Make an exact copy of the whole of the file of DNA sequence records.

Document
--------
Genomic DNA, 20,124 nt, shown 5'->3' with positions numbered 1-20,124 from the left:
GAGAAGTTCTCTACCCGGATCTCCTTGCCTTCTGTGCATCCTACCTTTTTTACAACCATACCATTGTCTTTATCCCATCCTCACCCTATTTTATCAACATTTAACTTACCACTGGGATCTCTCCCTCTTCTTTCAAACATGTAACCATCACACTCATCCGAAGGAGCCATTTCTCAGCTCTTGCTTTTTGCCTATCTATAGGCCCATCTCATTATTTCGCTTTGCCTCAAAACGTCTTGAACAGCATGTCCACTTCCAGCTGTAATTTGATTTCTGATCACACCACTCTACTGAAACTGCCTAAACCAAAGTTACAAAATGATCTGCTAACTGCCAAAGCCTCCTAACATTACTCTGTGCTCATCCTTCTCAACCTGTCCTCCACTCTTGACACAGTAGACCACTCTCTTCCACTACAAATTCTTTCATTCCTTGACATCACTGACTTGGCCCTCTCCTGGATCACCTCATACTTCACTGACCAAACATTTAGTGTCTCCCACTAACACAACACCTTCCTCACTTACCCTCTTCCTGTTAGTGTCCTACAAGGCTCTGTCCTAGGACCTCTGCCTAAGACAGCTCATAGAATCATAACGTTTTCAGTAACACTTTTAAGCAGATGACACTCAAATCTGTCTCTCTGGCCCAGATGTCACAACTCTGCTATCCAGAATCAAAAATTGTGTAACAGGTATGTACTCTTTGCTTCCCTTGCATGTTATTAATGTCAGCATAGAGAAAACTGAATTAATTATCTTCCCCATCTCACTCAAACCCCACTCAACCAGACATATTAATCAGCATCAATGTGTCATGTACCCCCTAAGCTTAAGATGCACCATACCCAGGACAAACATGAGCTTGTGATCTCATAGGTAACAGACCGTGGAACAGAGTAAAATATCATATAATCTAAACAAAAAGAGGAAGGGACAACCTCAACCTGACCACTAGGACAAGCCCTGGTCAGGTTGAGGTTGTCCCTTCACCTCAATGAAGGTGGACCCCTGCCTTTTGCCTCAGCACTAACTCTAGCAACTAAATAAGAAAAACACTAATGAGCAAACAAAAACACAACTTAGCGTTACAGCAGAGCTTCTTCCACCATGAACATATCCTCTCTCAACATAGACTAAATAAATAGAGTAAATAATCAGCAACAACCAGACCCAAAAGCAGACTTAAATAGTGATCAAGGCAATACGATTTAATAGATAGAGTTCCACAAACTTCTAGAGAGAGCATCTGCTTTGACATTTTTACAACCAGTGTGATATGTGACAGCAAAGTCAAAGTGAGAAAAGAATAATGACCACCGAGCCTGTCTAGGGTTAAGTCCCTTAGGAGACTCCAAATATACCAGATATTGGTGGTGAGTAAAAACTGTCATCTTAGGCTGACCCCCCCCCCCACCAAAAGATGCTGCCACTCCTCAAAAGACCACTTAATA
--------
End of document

Genomic DNA, 20,124 nt, shown 5'->3' with positions numbered 1-20,124 from the left:
GAGAAGTTCTCTACCCGGATCTCCTTGCCTTCTGTGCATCCTACCTTTTTTACAACCATACCATTGTCTTTATCCCATCCTCACCCTATTTTATCAACATTTAACTTACCACTGGGATCTCTCCCTCTTCTTTCAAACATGTAACCATCACACTCATCCGAAGGAGCCATTTCTCAGCTCTTGCTTTTTGCCTATCTATAGGCCCATCTCATTATTTCGCTTTGCCTCAAAACGTCTTGAACAGCATGTCCACTTCCAGCTGTAATTTGATTTCTGATCACACCACTCTACTGAAACTGCCTAAACCAAAGTTACAAAATGATCTGCTAACTGCCAAAGCCTCCTAACATTACTCTGTGCTCATCCTTCTCAACCTGTCCTCCACTCTTGACACAGTAGACCACTCTCTTCCACTACAAATTCTTTCATTCCTTGACATCACTGACTTGGCCCTCTCCTGGATCACCTCATACTTCACTGACCAAACATTTAGTGTCTCCCACTAACACAACACCTTCCTCACTTACCCTCTTCCTGTTAGTGTCCTACAAGGCTCTGTCCTAGGACCTCTGCCTAAGACAGCTCATAGAATCATAACGTTTTCAGTAACACTTTTAAGCAGATGACACTCAAATCTGTCTCTCTGGCCCAGATGTCACAACTCTGCTATCCAGAATCAAAAATTGTGTAACAGGTATGTACTCTTTGCTTCCCTTGCATGTTATTAATGTCAGCATAGAGAAAACTGAATTAATTATCTTCCCCATCTCACTCAAACCCCACTCAACCAGACATATTAATCAGCATCAATGTGTCATGTACCCCCTAAGCTTAAGATGCACCATACCCAGGACAAACATGAGCTTGTGATCTCATAGGTAACAGACCGTGGAACAGAGTAAAATATCATATAATCTAAACAAAAAGAGGAAGGGACAACCTCAACCTGACCACTAGGACAAGCCCTGGTCAGGTTGAGGTTGTCCCTTCACCTCAATGAAGGTGGACCCCTGCCTTTTGCCTCAGCACTAACTCTAGCAACTAAATAAGAAAAACACTAATGAGCAAACAAAAACACAACTTAGCGTTACAGCAGAGCTTCTTCCACCATGAACATATCCTCTCTCAACATAGACTAAATAAATAGAGTAAATAATCAGCAACAACCAGACCCAAAAGCAGACTTAAATAGTGATCAAGGCAATACGATTTAATAGATAGAGTTCCACAAACTTCTAGAGAGAGCATCTGCTTTGACATTTTTACAACCAGTGTGATATGTGACAGCAAAGTCAAAGTGAGAAAAGAATAATGACCACCGAGCCTGTCTAGGGTTAAGTCCCTTAGGAGACTCCAAATATACCAGATATTGGTGGTGAGTAAAAACTGTCATCTTAGGCTGACCCCCCCCCCCACCAAAAGATGCTGCCACTCCTCAAAAGACCACTTAATA